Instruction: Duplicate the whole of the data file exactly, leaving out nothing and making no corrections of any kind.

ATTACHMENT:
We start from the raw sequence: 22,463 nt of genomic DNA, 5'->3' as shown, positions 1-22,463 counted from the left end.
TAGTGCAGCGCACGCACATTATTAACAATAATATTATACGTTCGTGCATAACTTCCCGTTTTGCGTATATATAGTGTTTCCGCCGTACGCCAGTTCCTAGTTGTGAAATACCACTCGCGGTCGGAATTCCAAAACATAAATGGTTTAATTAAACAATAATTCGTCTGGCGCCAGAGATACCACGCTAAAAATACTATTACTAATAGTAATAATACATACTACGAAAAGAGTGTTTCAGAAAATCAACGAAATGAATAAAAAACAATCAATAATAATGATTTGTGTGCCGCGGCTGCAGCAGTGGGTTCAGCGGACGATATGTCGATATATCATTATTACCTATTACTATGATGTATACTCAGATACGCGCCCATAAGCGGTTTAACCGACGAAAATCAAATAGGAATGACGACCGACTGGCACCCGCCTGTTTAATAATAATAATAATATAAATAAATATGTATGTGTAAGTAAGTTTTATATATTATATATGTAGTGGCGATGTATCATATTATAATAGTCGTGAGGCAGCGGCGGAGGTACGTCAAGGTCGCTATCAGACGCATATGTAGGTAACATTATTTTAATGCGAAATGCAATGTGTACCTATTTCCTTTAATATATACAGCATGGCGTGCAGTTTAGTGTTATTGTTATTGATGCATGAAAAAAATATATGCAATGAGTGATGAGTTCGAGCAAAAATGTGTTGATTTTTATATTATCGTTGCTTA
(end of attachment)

We start from the raw sequence: 22,463 nt of genomic DNA, 5'->3' as shown, positions 1-22,463 counted from the left end.
TAGTGCAGCGCACGCACATTATTAACAATAATATTATACGTTCGTGCATAACTTCCCGTTTTGCGTATATATAGTGTTTCCGCCGTACGCCAGTTCCTAGTTGTGAAATACCACTCGCGGTCGGAATTCCAAAACATAAATGGTTTAATTAAACAATAATTCGTCTGGCGCCAGAGATACCACGCTAAAAATACTATTACTAATAGTAATAATACATACTACGAAAAGAGTGTTTCAGAAAATCAACGAAATGAATAAAAAACAATCAATAATAATGATTTGTGTGCCGCGGCTGCAGCAGTGGGTTCAGCGGACGATATGTCGATATATCATTATTACCTATTACTATGATGTATACTCAGATACGCGCCCATAAGCGGTTTAACCGACGAAAATCAAATAGGAATGACGACCGACTGGCACCCGCCTGTTTAATAATAATAATAATATAAATAAATATGTATGTGTAAGTAAGTTTTATATATTATATATGTAGTGGCGATGTATCATATTATAATAGTCGTGAGGCAGCGGCGGAGGTACGTCAAGGTCGCTATCAGACGCATATGTAGGTAACATTATTTTAATGCGAAATGCAATGTGTACCTATTTCCTTTAATATATACAGCATGGCGTGCAGTTTAGTGTTATTGTTATTGATGCATGAAAAAAATATATGCAATGAGTGATGAGTTCGAGCAAAAATGTGTTGATTTTTATATTATCGTTGCTTA